Latest posts by Ian Scott McCormick (see all)
- Copa America Preview- Ecuador: Anything But Middle Of The Road – June 13, 2019
- Not BOTG: My Trip to Sesame Place – May 27, 2019
- The Game of Thrones Finale Was Fine and Everybody Needs to Take a Nap – May 20, 2019
And then the fog rolls in, the sound and noise drift into the recesses of your memory. All the strife, all the anguish. It’s history. You cross they Grey Rainbow Bridge and find yourself in purgatory, which you greet with the middle aged cousin to jubilation: Contentment. Because you really are just happy to be here. You really do feel as though you’ve climbed the mountain. Would getting dunked on for four games feel like a victory lap? At this point, sure. Coming out of the wilderness of minimalist expectations, anything that happens in the playoffs is a blessing. And now that the bare minimum has been met, both you and the team are free to enjoy loose basketball. You have nothing to lose. The field can take nothing away from you. In a sense you are dead, but that does mean that you should be mourned. You are free. You have transcended to the After Season.
It’s been a ride. I consider this the most honest sports blog in the game, and I can tell you that I didn’t plan the whole life after death theme until this morning as I took a jog along the edge of the water and watched as the fog nearly completely engulfed the mighty Verrazano Bridge that typically looms large over the neighborhood. Pretty, right?
I wanted that to be the header image, but I shot it vertically like a dumbass, and now I can’t get it to work without cutting off too much stuff. Whatever. The point is, I’m not going to lie to you, or pretend to be something that I’m not. In fact, though I could have been easily persuaded to lean more into the melodrama than was necessary, the fact is what has shown up in the post is more or less how I’ve felt for the season. This hasn’t been an act. I’ve never bullshitted you. If anything, I’ve probably gotten too deep into my own navel as I’ve watched this team, sometimes because my mind drifts. I won’t pretend to have maintained a laser like focus on the season, but I’ve more or less kept tabs on it. It’s the people who pretend that they live and die with every possession that draw my suspicion. You can’t be that into the game. Right?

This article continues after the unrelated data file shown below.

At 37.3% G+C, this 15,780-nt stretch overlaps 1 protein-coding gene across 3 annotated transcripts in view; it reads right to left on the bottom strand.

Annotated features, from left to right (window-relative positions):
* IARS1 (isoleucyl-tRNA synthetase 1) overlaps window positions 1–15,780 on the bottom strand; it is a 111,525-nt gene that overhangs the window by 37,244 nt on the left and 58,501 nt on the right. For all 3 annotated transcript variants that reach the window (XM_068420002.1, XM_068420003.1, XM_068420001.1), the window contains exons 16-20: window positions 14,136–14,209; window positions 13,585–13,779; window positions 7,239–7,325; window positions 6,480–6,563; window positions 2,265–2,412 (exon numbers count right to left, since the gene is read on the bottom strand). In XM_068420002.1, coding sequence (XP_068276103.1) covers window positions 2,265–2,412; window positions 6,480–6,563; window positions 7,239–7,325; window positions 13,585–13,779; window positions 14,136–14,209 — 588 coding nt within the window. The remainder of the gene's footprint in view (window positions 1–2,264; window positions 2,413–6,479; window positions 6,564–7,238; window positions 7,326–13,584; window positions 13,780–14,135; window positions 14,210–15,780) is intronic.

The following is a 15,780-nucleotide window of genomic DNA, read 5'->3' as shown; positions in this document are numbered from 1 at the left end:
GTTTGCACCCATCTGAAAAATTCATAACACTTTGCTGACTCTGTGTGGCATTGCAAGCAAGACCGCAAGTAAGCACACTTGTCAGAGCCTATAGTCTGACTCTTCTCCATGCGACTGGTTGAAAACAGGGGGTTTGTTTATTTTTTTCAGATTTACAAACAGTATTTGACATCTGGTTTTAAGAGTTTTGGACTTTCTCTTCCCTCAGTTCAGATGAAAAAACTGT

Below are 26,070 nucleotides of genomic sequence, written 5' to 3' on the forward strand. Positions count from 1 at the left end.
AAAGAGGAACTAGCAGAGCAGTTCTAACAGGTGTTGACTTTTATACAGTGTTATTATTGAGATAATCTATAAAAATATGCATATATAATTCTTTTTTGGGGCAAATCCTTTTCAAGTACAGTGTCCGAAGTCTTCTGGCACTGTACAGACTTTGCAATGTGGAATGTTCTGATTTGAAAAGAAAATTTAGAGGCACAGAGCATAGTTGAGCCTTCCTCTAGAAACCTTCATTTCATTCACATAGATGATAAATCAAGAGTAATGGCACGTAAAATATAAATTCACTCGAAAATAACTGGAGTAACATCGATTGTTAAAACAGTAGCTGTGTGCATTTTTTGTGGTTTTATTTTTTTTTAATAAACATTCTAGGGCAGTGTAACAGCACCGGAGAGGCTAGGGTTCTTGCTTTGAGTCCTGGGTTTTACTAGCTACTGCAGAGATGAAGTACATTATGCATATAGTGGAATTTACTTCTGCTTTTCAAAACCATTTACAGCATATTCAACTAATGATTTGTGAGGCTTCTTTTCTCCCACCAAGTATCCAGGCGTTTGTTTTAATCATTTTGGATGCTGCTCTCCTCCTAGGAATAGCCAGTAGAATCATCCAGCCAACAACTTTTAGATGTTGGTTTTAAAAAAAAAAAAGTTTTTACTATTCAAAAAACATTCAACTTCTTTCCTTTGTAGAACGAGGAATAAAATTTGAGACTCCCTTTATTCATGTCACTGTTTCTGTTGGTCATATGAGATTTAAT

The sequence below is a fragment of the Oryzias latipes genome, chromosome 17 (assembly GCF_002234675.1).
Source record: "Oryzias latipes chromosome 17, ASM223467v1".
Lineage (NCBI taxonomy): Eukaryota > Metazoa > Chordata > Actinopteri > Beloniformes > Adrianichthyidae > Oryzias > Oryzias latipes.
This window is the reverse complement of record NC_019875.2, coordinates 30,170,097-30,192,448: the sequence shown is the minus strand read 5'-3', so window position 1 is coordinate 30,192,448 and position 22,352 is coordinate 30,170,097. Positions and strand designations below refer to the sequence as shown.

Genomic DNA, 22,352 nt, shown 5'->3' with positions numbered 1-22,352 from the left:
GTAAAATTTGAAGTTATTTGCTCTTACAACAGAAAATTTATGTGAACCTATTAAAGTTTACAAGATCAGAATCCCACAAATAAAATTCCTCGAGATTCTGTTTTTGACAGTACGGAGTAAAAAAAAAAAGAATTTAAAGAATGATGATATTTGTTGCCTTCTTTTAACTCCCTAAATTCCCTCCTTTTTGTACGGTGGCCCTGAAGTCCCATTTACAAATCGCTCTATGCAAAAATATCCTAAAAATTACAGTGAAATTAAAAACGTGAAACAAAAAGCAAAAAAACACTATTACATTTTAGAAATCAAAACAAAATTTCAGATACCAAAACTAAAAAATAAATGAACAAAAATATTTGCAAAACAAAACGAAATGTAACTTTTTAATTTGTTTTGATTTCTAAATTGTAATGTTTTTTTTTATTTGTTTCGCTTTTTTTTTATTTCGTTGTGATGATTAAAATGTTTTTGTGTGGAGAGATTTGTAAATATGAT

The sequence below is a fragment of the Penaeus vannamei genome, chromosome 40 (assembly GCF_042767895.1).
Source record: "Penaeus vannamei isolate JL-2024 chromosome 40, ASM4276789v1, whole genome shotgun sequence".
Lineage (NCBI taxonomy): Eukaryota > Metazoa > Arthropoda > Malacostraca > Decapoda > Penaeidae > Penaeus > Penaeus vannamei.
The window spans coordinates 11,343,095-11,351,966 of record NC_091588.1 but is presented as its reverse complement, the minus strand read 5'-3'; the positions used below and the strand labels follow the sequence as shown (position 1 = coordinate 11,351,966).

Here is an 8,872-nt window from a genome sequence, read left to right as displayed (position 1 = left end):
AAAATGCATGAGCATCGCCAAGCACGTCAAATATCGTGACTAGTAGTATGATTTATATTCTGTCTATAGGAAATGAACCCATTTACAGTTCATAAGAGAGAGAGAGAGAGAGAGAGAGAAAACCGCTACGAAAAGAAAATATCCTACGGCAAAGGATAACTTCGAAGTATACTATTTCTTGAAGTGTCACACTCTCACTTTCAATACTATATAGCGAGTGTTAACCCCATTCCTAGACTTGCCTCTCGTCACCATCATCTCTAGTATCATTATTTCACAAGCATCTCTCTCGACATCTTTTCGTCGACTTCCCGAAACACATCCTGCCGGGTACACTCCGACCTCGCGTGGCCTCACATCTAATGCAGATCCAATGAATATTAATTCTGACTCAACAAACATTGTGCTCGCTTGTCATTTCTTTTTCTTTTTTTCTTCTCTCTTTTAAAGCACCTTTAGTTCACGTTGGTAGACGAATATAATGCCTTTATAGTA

Maybe I’m full of it. Maybe that certainty is what proves I’m not only psychotic, but the worst kind of nut job: The one who not only believes that he’s sane, but every so often gets the hunch that he’s the only person talking any sense. And maybe this preamble is what it takes for me to prepare to watch as my season is tested by the anthesis of what I claim to root for as a basketball fan.
Bring on the Sixers. Years ago, I’d staked out my claim that the Process was a fraud. That it was hollow. I’ve repeated the point ad nauseam on this blog whenever the Nets had played the Sixers, and sometimes when they hadn’t. I’ve made the same arguments over and over. Hell, I’ve recapped this before. We are officially in reruns. But now there is that added spice. Now the season is on the line. And though the Nets have succeeded in a way that cannot be marred by the results of any playoff tilt, the fact remains that the heart wants what it wants. I want to watch the Sixers go down. I want to watch the Nets show the world that tanking is stupid, and that you simply cannot know who is the future, so you might as well try to win the game that’s in front of you. I’ve banged that point like a fundamentalist who knows that he’s correct, if for no other reason than that they can’t imagine what kind of place the world would be if they were somehow mistaken. The Nets cannot prove me wrong this year, but they sure as hell can drive home the point.